Law-and-ordinance home insurance helps cut through the red tape

Marcus Pickett

Imagine a tornado levels the home that's been in your family for generations. You have home insurance for situations like these, and you decide to rebuild. But laws have changed since your old home was first constructed. To rebuild, you'll have to comply with a slew of updated building codes and regulations. These upgrades can get expensive -- and your home insurance likely won't cover them.

A special type of coverage, called law and ordinance insurance, gives financial protection against higher repair and replacement costs that stem from updated building codes. Typical home insurance policies cover the costs of returning a property to its former condition after a disaster. If building codes have changed since your home was built, supplemental law-and-ordinance coverage can guard against unexpected out-of-pocket costs.

Avoid falling through the cracks

In most law and ordinance insurance policy clauses, there's crucial fine print to read before assuming that all additional costs will be covered. Some policies have more (or different) exclusions than others. Some policies cover only a portion of the higher replacement costs. There are, however, two particular exclusions that you should be aware of:

  • Timeline exclusions: Many policies cover only the laws and ordinances in place at the time the damage occurs, according to consumer advocacy organization United Policyholders. This can create a Catch-22 because catastrophic events often serve as catalysts for new, stricter building codes. For example, imagine a hurricane destroys your home. Before you can finish (or even begin) repairs, building codes change to require walls that withstand stronger winds. Your law-and-ordinance insurance coverage, however, only covers the costs of bringing your home up to the standards in place the moment the hurricane hit.
  • Covered peril exclusions: If property damage occurs for any reason other than a peril that is covered under the policy, the law and ordinance coverage will not kick in. Nor does this coverage typically provide for building code renovations to undamaged areas of the building or property, according to Florida's Office of Insurance Regulation. In other words, if only part of your building is destroyed, you'll need to have everything updated to code -- but your insurance will cover only the destroyed parts of the building.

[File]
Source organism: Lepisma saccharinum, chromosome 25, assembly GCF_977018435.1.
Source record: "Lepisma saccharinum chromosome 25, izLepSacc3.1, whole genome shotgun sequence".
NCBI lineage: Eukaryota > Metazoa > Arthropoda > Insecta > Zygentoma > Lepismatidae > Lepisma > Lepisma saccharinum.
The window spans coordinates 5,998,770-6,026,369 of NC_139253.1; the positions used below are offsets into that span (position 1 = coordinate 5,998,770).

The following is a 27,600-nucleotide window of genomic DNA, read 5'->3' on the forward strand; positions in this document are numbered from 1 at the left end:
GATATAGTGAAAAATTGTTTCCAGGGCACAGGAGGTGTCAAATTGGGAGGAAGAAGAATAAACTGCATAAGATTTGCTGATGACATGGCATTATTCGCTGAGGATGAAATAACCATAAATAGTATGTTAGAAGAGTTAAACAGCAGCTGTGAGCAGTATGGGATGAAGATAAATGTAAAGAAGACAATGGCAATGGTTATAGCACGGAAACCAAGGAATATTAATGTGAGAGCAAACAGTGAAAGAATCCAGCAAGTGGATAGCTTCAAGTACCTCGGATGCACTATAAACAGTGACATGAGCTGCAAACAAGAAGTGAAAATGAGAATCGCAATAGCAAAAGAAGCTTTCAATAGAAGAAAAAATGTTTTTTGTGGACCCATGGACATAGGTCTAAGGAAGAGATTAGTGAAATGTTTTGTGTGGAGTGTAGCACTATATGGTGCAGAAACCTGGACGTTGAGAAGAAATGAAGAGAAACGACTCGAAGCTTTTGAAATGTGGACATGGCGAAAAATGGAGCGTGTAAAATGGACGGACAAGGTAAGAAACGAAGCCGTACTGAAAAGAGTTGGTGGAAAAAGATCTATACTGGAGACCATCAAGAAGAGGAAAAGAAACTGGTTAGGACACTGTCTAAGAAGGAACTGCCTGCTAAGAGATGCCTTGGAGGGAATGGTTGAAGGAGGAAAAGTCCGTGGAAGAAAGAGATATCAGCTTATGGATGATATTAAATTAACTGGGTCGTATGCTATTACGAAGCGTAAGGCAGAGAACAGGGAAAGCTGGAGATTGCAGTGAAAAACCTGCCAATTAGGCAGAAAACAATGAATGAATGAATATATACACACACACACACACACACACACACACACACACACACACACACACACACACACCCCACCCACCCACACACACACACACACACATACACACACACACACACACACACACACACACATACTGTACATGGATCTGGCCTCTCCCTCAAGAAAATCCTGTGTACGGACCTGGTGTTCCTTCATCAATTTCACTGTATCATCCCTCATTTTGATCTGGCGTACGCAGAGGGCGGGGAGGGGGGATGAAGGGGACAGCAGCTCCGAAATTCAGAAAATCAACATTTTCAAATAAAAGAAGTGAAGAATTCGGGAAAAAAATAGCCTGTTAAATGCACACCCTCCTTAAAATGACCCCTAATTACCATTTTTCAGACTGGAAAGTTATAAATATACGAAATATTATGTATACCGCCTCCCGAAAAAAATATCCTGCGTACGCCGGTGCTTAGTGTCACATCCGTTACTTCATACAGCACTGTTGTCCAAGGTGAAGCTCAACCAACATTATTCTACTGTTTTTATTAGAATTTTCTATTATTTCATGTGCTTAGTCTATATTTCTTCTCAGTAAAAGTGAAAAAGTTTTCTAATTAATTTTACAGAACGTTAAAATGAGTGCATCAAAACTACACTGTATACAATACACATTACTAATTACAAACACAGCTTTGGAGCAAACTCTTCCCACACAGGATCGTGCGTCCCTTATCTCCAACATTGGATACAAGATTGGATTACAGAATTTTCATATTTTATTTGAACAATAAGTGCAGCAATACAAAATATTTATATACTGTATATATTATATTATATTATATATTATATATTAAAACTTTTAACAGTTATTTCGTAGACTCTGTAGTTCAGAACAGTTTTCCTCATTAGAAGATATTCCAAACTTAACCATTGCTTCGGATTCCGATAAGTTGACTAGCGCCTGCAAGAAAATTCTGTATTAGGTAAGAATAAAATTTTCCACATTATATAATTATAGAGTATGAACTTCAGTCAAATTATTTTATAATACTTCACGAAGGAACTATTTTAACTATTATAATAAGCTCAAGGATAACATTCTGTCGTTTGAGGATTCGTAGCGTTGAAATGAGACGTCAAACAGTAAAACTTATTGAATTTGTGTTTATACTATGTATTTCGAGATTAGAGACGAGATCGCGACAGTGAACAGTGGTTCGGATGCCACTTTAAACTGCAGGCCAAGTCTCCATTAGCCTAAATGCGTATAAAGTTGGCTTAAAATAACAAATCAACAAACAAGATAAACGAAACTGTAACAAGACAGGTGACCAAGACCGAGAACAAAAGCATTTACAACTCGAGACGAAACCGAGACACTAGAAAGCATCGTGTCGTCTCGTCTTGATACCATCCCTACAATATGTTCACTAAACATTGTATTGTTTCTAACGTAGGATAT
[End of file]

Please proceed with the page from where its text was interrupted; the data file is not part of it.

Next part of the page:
The importance of coverage

Florida has mandated that insurance companies include law-and-ordinance coverage as part of their home insurance policies, according to the state's Office of Insurance Regulation. Homeowners can opt out of the coverage, but they must sign a document waiving it. Other states have no such mandates; they rely on insurance companies to offer optional coverage.

Florida requires that consumers be warned of the importance of law-and-ordinance coverage -- and the consequences of turning it down. According to the Office of Insurance Regulation, home insurance policies issued after 2005 must include a statement that declares, "Law and ordinance coverage is an important coverage that you may wish to purchase....Without this coverage, you may have uncovered losses. Please discuss these coverages with your insurance agent."

Law-and-ordinance coverage for businesses

Law-and-ordinance coverage applies to businesses, just as much as it does to homeowners. In fact, many building and land-use codes apply only to businesses. Aside from building codes and commercial zoning laws, businesses may need to comply with anti-pollution and clean air laws as well as the Americans with Disabilities Act, according to investment and financial services company SS&C. Law-and-ordinance coverage can help businesses pay for these complex, costly and ever-changing rules.

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